Did Iran's Islamic Revolutionary Guard Corps (IRGC) orchestrate and supply weapons to Hamas for the horrific attack across the Gaza-Israeli border on October 7?
Israeli and American Republican politicians such as Lindsey Graham have lobbed this direct accusation at Tehran, a charge set out in a recent Wall Street Journal article, which alleged that Hamas was given the green light the previous Monday at a meeting in Beirut.
Despite the ongoing celebrations in Tehran, organised by the government and supported by hardliners, this seems unlikely.
US officials, including Secretary of State Antony Blinken, have said that there isn't clear evidence linking Iran to this particular attack. This cautious stance by the US illuminates the gaps in the narrative pushing Iran's involvement. Even Israeli officials have only been able to point to indirect connections.
The narrative that Iranian security officials choreographed this attack relies heavily on the assumption of a level of operational sophistication and control over disparate militant groups that Iran is unlikely to possess. Iran, grappling with economic sanctions and internal political challenges, would be hard-pressed to mastermind a tri-pronged assault on Israel.
The octogenarian clerics in Tehran – who lack any official access to Gaza, which is cut off by Israel from the outside world – are unlikely to be able to direct events there. The fact that most of the IRGC forces don’t speak Arabic also raises questions about its role.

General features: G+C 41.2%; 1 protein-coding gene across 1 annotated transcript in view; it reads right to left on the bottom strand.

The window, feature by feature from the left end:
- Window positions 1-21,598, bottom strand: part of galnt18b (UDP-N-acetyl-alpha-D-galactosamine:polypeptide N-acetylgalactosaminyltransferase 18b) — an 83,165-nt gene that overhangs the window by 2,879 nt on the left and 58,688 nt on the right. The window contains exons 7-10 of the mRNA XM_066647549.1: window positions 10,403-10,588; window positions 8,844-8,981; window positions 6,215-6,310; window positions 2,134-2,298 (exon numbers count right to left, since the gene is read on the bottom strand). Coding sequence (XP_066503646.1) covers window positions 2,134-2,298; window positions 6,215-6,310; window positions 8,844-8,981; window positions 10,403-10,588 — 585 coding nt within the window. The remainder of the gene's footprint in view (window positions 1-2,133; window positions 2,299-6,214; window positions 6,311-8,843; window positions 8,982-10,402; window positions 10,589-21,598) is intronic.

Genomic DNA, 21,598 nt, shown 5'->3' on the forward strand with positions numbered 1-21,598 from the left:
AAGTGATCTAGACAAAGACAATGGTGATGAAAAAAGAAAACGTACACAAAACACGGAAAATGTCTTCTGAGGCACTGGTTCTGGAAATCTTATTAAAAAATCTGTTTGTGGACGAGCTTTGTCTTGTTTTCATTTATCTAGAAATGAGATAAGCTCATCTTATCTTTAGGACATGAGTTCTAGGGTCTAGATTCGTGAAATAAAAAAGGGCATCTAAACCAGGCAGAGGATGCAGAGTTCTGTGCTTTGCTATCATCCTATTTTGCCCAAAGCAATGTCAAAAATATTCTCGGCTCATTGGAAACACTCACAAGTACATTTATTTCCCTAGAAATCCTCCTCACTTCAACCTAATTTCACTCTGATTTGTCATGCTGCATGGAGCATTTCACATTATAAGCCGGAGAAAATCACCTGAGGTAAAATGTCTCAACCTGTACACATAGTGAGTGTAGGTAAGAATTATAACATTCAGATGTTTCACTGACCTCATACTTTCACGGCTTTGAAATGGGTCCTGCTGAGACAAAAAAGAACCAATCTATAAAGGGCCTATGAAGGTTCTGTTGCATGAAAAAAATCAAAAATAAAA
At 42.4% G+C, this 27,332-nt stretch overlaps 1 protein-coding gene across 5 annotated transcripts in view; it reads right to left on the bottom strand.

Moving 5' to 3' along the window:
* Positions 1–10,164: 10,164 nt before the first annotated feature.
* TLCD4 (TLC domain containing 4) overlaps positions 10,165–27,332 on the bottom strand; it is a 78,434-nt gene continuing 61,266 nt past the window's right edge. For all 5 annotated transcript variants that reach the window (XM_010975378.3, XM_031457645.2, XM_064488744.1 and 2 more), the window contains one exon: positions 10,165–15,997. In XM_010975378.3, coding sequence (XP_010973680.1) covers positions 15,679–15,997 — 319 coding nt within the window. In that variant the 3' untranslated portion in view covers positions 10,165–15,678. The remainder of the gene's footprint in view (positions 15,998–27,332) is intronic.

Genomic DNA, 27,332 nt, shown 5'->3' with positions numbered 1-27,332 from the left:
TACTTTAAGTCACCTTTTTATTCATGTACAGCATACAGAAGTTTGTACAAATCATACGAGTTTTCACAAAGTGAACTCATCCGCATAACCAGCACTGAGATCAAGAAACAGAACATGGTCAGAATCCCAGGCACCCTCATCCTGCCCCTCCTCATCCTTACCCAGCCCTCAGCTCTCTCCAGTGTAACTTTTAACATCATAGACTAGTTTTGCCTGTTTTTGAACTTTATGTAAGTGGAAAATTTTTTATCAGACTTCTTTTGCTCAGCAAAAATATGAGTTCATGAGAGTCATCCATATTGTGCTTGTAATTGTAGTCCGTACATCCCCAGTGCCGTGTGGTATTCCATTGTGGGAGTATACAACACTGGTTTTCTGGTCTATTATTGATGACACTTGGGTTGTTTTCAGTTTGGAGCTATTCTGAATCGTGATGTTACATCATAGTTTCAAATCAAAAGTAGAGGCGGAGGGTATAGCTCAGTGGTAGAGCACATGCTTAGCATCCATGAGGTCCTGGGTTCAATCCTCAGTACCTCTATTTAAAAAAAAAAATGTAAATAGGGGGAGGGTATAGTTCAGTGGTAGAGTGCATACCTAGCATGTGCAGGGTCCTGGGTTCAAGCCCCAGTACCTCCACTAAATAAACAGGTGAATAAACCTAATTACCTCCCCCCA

The Wall Street Journal’s narrative also oversimplifies the complex relationships between Iran, Hamas, Lebanon’s Hezbollah, and other groups. While Iran has supported these groups, suggesting that they acted solely under Iran's direction undermines their autonomy and the localised grievances that drive them.
In the case of Hamas – which isn’t Shi’ite Muslim like Iran’s Islamic Republic or Hezbollah – the group has its own grievances, with Israel having made Gaza what some describe as the world’s largest prison of 2mn people. Gaza’s serious structural issues, including power cuts and water shortages, give Hamas enough reasons of its own to plot the attack.
In the past Hamas, like Hezbollah, have also had their differences with Tehran. Both were put into Tehran’s bad books when they refused to heed a call by the IRGC to help in the fight against Islamic State (ISIS) in Syria when Bashar al-Assad’s regime was fighting for its life.
The meetings in Beirut and elsewhere, cited as proof of Iran's orchestration, could merely be instances of deliberation among allies rather than sinister plotting under Iran's directions. It may very well be that they were focussed on Lebanon’s political morass rather than developments further south.
Tehran has of course denied involvement. Supreme Leader Ali Khamenei said on October 10: “They mistakenly introduce the Islamic Republic of Iran as the instigator behind these actions. We certainly defend Palestine and its resistance, but they are mistaken."
Still, Iran’s leaders are not helping themselves by so obviously rejoicing in the Hamas attack. In the same speech to military graduates, Khamenei said, "We salute and kiss the foreheads and arms of the wise, intelligent Palestinian youths”.
On October 9, Iranian President Ebrahim Raisi’s office even tweeted, “The Zionist regime is declining, and the resistance front is conquering the peaks of victory. The Iranian nation has always stood by the freedom-loving people of Palestine.”